I get it now.
Ever have a moment like that?
more than I care to number,
I encountered wave after wave after relentless wave of trial.
Ironically, writers are advised to do that to our main characters,
“make them suffer,”
“when things are bad, make them worse,”
“increase the conflict”
“ratchet up the tension and the suspense”
“allow them to fail their way to success”
Every reader knows this makes for a better story.
Every human knows this makes for an exhausting life –
what character opts for a better story
when the riptides of adversity
too often lead to
loss of mind
again and again
against the storm.
And sometimes I was spiritual
and other times I was not
And sometimes I had faith
and other times, I curled into the fetal position
and planned ways to end it all.
I asked, “why.”
Of course, I asked why.
Not in front of people
but alone on my knees.
“Is it something I’ve done?”
I repented over things
I didn’t even do,
and repeatedly over things I did,
things I should have done,
could have done better,
which decision was it
that sent me spiraling into this Odyssean wormhole?
Is there some special prayer,
an “open sesame” combination of phrases, Bible verses, or liturgies
that reverses the trend,
that releases the blessing,
that opens the door,
that moves your hand to
the everyday vertigo
of being me?
But there are no Christian incantations
and God isn’t an idol to be flattered,
a genie to be conjured,
or a cipher to be
decoded like an Indiana Jones movie
and my spirit knew this because I’ve met Him.
So it flailed on the deck of the ship in the storm
and heaved over the side
and endured the beating sun,
the rolling waves,
the clouds blocking the only source of navigation
and the unknown outcome of trusting the future to God.
I watched as others seemed to have a measure of peace
of calm seas and fair winds
of cruise ships and full sails
of buffets, entertainment, and day trips to the shore
while my allotment
was ladled out in splattering scoops
like sips of water
rationed to prisoners on a galley ship
and, during this time,
I developed an intense aversion to manna.
I left the room.
If a devotional was about manna,
I skipped ahead.
I didn’t want grace for the day
I didn’t want bread enough for now
I didn’t want strength for the moment!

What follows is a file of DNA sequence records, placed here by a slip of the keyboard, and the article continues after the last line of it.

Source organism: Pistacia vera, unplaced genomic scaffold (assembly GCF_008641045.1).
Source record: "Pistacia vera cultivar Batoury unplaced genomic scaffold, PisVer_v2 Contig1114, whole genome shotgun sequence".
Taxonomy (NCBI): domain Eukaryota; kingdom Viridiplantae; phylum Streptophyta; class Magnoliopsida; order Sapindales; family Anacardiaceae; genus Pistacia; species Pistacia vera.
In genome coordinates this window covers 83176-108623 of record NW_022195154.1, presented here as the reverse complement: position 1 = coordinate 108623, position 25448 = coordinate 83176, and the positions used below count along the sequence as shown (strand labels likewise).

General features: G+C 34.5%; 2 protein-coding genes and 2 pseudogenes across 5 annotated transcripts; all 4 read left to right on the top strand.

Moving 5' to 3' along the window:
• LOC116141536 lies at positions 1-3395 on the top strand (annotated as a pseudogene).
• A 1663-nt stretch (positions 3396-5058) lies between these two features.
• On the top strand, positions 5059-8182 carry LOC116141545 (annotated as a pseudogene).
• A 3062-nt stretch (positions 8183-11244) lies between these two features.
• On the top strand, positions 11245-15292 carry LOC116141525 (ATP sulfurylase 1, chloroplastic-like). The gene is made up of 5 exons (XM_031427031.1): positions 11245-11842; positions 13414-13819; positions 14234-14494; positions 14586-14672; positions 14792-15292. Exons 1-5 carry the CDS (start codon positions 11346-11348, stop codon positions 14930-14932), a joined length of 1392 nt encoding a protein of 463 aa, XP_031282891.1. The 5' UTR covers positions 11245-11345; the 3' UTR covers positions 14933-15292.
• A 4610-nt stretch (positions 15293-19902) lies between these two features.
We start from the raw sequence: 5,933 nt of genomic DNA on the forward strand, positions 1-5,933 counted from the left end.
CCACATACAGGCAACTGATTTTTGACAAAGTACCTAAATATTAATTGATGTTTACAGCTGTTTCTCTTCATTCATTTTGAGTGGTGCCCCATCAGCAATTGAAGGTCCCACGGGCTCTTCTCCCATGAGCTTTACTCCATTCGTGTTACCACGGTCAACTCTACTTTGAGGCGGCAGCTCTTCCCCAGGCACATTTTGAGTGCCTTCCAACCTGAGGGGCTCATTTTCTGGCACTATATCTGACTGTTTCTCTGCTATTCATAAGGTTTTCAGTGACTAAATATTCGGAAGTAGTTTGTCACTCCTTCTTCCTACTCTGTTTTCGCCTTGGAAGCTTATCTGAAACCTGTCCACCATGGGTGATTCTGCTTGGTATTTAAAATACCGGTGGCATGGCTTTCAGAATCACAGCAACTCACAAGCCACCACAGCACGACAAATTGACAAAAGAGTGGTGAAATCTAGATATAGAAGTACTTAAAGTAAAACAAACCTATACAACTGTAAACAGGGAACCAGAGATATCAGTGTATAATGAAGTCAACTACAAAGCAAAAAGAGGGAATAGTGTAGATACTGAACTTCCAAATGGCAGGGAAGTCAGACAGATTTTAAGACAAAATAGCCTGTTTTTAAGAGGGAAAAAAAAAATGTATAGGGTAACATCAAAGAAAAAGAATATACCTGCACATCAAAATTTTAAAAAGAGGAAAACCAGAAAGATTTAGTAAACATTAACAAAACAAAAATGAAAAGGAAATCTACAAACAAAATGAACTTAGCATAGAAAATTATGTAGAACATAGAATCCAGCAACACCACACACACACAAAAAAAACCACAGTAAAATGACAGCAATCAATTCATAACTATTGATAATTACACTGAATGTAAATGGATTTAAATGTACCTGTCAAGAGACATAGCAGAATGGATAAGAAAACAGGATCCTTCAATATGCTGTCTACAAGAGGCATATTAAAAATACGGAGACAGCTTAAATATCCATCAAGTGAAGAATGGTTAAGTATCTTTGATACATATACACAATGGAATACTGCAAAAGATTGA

I wanted a diversified grace portfolio
that would allow me to retire on grace at any time
of my choosing;
a bank account full of provision
so I could live off the interest;
bona fide security that came from earning enough blessing that I was assured
calm seas and shining stars for miles and months and millenniums.
I wanted to own this ship,
direct its course
and hire weathermen to dictate the freaking weather,
at least, that’s what I screamed into the wind as I lay drenched on the deck of the rolling barge.
And when God whispered to me,
lying ragged and worn on that tossing deck,
to trust His goodness
His plan for me –
the hope of that was sometimes like a stale salt cracker
and I felt internal waves competing
with the assault of the sea
waves of self-pity,
temptation to doubt,
to abandon ship
and hope for a passing whale.
the wind blew in the truth
like an albatross
and as I watched it glide through the air
and land beside me on deck
of my training at sea and
the kindness of God
that He never allowed me the illusion
that I could bank grace
and I stood up for a moment on the deck
utilizing muscles that had developed by my
clinging on so hard
and felt a new confidence;
not in the sun or the soundness of the ship or in a hopeful breeze,
but confidence in Him,
the One who is outside me,
and within me,
and around me.
The One who is able
because I never am
even when I feel like the Captain of the my Soul.
that a steady diet of manna,
is the prescription
which is no righteousness at all
and He knew
that if He removed all other resources
I would hunger and thirst
after the real thing
only available through Him
and only provided in each day, each moment, each breath
but promised for eternity.
It is a holy word
What is it?
The waves still crash over my bow,
I still lie on the sodden boards,
the nausea has passed,
and hope no longer feels like a weight I cannot bear
now it is my anchor, Jesus.
— Lori Roeleveld (@lorisroeleveld) July 15, 2017